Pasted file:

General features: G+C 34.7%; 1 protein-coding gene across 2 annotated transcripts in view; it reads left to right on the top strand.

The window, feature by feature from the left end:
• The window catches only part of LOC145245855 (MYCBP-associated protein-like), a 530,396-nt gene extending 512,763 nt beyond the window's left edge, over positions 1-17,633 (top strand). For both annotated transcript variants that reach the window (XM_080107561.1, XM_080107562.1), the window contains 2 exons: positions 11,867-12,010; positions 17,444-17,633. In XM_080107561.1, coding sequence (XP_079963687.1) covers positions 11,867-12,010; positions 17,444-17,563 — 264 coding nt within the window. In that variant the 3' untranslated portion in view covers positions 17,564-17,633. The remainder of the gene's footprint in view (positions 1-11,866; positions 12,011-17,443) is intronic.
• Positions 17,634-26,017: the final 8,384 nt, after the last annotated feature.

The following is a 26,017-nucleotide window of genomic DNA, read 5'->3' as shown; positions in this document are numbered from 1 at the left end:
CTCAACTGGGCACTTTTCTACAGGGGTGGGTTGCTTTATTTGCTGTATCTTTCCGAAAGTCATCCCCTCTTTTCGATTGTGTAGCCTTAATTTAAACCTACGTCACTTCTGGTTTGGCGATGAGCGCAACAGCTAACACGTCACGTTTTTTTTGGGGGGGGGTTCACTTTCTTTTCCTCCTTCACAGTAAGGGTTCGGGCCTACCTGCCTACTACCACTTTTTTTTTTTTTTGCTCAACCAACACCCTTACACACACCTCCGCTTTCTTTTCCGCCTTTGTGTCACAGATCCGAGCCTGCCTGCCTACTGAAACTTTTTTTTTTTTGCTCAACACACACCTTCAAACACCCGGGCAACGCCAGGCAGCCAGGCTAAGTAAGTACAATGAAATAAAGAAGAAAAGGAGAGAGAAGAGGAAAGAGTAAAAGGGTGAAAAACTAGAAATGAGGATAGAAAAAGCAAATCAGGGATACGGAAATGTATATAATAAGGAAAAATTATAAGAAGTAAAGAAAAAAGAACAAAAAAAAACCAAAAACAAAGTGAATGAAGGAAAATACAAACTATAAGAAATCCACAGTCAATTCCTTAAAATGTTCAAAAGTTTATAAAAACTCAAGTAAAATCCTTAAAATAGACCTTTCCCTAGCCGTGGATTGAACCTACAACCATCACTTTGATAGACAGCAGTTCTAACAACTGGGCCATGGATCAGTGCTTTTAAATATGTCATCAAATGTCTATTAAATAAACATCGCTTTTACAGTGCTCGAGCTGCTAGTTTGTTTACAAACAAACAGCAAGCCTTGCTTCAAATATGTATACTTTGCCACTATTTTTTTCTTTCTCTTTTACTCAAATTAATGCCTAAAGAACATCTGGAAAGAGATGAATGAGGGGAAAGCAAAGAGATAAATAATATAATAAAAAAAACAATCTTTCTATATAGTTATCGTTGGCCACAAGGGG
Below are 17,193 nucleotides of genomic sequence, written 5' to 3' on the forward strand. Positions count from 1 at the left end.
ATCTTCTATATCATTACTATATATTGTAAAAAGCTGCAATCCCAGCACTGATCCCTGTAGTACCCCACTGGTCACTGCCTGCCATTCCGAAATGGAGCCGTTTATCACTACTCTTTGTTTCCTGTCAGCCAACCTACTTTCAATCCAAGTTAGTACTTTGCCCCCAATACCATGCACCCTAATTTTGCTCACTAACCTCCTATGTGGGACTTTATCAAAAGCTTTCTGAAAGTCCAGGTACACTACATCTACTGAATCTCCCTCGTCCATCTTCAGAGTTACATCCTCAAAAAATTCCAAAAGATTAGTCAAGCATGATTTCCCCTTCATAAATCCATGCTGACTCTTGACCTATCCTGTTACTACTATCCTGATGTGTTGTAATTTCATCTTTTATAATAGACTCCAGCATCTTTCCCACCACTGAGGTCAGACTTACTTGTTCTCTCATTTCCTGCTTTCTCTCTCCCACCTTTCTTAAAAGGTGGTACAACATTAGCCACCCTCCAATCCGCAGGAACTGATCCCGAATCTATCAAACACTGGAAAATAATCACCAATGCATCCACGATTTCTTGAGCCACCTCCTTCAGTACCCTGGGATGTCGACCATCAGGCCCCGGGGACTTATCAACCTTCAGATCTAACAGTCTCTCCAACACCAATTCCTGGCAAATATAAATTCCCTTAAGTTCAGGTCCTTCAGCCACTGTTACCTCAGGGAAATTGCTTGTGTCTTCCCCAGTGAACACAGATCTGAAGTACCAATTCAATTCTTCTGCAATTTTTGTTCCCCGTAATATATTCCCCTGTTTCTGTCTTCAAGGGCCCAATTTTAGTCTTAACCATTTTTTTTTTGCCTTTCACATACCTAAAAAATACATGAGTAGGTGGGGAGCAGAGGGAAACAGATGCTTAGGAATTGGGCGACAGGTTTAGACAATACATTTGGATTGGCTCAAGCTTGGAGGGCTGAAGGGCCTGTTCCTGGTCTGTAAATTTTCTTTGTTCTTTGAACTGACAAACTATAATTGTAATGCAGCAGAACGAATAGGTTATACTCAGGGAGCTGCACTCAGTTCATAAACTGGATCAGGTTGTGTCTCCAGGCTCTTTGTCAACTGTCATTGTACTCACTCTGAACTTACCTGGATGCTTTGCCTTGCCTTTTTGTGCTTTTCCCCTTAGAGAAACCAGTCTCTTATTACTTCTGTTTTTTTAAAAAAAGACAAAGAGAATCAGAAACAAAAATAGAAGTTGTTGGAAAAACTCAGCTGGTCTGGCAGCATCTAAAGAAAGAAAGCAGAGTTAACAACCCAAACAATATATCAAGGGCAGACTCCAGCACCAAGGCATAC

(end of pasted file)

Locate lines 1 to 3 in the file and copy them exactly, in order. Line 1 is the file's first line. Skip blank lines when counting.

General features: G+C 34.7%; 1 protein-coding gene across 2 annotated transcripts in view; it reads left to right on the top strand.

The window, feature by feature from the left end:
• The window catches only part of LOC145245855 (MYCBP-associated protein-like), a 530,396-nt gene extending 512,763 nt beyond the window's left edge, over positions 1-17,633 (top strand). For both annotated transcript variants that reach the window (XM_080107561.1, XM_080107562.1), the window contains 2 exons: positions 11,867-12,010; positions 17,444-17,633. In XM_080107561.1, coding sequence (XP_079963687.1) covers positions 11,867-12,010; positions 17,444-17,563 — 264 coding nt within the window. In that variant the 3' untranslated portion in view covers positions 17,564-17,633. The remainder of the gene's footprint in view (positions 1-11,866; positions 12,011-17,443) is intronic.